in the 1980s. The two scientists collaborated on an essay for a newsletterfor Earth systems scientists. They laid
out a scientific rationale for the term and explained why, even though there was no tradition of naming geological spans for their causative elements, in this case it was justified:
“Considering these … major and still growing impacts of human activities on Earth and atmosphere, and at all, including global, scales, it seems to us more than appropriate to emphasize the central role
of mankind in geology and ecology by proposing to use the term ‘anthropocene’ for the current geological epoch.”
Crutzen and several collaborators refined the concept in subsequent papers. The term quickly spread, propelled in a dizzying array of directions as if filling a linguistic vacuum. It began popping up in peer-reviewed
literature in a variety of disciplines and eventually spawned at least three scientific journals (and one magazine) using “Anthropocene” in their titles.
It’s not hard to see why reverberations, pro and con, built so quickly. It was an audacious notion to recommend that a human age deserved to join the Paleocene, Eocene, Oligocene, Miocene, Pliocene, Pleistocene,
and Holocene as the epochs of geological history comprising the Age of Mammals. This stretch of time, more formally called the Cenozoic Era, began
65 million years ago, after the mass extinction that ended the dinosaurs’ age and enabled ours. And it could continue for a very long time—if the most powerful mammal, Homo sapiens, demonstrates
it can turn the sapience in its name into a sustainable journey.
The proposal of an Anthropocene epoch was particularly audacious because it came from a chemist and an ecologist, not a stratigrapher. Stratigraphy is the discipline within geology that develops and maintains the official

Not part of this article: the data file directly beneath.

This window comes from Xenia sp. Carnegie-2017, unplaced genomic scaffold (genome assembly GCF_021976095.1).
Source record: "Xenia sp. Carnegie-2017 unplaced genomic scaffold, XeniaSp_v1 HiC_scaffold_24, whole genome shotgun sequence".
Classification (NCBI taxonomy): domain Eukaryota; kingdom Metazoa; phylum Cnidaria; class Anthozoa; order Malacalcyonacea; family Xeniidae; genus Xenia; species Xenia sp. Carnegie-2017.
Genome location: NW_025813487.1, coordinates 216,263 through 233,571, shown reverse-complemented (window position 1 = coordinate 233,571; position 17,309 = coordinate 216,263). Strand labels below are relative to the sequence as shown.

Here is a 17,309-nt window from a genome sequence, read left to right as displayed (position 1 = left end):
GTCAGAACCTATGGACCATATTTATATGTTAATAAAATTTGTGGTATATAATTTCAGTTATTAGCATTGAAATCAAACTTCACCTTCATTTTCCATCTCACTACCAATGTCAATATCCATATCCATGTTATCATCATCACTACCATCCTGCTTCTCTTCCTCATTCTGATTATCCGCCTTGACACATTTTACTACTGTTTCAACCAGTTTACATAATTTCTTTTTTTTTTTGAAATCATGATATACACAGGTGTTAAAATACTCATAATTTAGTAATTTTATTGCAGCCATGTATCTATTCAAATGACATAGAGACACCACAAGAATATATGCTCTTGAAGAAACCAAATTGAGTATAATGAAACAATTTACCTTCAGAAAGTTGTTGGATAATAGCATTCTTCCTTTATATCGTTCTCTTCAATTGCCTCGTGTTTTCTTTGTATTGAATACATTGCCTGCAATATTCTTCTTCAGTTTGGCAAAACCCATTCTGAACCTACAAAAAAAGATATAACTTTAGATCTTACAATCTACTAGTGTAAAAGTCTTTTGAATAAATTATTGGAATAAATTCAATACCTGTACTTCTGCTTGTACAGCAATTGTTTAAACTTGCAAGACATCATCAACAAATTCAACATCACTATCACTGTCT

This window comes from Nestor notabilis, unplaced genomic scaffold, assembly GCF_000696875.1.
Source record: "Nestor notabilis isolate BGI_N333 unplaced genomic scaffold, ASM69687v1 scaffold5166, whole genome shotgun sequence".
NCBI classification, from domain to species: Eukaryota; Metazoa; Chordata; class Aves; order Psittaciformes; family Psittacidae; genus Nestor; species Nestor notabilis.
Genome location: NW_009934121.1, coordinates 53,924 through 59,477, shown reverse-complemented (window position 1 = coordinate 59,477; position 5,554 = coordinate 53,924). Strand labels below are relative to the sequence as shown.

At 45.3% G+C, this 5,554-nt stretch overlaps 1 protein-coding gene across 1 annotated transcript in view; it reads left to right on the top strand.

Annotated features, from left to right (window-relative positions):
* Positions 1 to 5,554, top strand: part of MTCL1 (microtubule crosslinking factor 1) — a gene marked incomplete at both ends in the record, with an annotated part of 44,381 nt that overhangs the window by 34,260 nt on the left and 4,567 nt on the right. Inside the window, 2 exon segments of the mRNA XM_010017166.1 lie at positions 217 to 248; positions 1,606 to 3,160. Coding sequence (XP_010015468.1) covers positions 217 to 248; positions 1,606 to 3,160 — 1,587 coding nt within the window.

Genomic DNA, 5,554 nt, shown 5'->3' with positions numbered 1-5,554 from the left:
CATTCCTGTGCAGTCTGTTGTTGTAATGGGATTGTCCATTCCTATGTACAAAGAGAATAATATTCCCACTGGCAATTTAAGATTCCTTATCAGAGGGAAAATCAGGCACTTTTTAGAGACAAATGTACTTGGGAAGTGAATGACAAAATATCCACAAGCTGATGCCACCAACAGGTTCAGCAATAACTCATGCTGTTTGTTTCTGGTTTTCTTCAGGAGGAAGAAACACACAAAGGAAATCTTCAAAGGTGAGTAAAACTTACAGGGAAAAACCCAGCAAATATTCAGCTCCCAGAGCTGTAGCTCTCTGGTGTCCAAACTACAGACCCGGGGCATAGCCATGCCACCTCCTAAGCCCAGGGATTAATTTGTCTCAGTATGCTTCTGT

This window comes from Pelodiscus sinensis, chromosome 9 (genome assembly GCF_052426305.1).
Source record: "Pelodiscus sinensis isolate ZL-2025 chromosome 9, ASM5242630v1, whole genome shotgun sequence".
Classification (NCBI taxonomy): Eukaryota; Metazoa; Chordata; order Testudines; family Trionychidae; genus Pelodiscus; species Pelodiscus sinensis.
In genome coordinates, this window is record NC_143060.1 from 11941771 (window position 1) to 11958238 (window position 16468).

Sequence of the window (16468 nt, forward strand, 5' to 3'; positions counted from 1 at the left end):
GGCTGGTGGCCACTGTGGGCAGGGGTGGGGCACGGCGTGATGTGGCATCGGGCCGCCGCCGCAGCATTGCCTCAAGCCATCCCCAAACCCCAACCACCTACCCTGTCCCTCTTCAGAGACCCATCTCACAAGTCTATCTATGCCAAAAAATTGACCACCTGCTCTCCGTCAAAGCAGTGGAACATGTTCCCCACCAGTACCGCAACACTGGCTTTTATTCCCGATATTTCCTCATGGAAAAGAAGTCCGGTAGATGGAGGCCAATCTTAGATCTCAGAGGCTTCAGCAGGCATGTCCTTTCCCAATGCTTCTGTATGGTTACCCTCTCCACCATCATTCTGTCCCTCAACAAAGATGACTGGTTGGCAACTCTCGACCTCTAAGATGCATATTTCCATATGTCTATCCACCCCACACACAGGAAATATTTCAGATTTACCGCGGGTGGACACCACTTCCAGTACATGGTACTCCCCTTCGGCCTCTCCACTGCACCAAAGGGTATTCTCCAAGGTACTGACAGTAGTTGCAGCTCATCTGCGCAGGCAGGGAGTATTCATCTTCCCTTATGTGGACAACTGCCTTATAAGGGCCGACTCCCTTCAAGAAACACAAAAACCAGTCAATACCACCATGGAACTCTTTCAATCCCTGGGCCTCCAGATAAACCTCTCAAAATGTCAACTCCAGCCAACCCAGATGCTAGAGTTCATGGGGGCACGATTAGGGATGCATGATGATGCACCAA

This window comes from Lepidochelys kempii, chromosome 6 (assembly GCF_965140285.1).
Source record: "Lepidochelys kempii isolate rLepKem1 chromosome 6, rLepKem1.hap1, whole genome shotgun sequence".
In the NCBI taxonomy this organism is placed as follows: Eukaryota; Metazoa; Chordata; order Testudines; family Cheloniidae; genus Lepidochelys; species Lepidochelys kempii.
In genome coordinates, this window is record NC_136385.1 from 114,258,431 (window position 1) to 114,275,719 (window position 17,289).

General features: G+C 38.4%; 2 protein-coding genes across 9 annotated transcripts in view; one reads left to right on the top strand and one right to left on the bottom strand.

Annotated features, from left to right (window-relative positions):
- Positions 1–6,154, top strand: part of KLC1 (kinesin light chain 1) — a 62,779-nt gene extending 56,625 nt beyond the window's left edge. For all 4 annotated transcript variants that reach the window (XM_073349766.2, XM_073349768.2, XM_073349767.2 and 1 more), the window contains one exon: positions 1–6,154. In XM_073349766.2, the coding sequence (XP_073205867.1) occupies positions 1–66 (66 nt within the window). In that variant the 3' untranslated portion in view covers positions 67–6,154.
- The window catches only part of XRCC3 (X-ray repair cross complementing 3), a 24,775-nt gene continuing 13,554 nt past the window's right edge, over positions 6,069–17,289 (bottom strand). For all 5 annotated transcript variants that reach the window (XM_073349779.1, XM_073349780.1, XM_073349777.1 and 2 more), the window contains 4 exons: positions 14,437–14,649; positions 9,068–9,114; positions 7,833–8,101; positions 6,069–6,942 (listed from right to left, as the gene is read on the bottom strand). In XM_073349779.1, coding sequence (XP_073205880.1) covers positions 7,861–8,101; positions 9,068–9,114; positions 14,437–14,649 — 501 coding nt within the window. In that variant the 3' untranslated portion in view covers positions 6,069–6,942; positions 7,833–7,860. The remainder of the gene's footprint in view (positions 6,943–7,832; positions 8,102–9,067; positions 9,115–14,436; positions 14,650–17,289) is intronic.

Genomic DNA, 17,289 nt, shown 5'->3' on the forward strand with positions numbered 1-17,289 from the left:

Geologic Time Scale and International Chronostratigraphic Chart.
In 2008, a group of stratigraphers and other earth scientists, led by Jan Zalasiewicz of the University of Leicester, published the first careful assessments of the intriguing Crutzen-Stoermer hypothesis. Indeed, they
found a concrete and durable human signature—literally. Tens of billions of tons of concrete are part of that signature, along with vast amounts of smelted aluminum and more exotic alloys, distinctive spherical
particles of fly ash from power plants, bomb radioisotopes, 6 billion tons (and counting) of plastic, and so much more. In a 2008 paper, Zalasiewicz
and others concluded that there appeared to be “sufficient evidence” for an Anthropocene epoch to be considered for formalization by the international geological community.
But a long road lay ahead. The following year, Zalasiewicz and some colleagues began assembling a working group on the “Anthropocene” at the invitation of one of the 16 subcommissions of the International
Commission on Stratigraphy. Those quotation marks around “Anthropocene” in the group’s name won’t disappear until some final judgment on the validity of a new epoch is reached.
In 2010 I was invited to join the working group, largely because of a quirky role I had played in the evolution of this anthropocene idea in 1992, when I essentially predicted Crutzen’s Mexico moment and what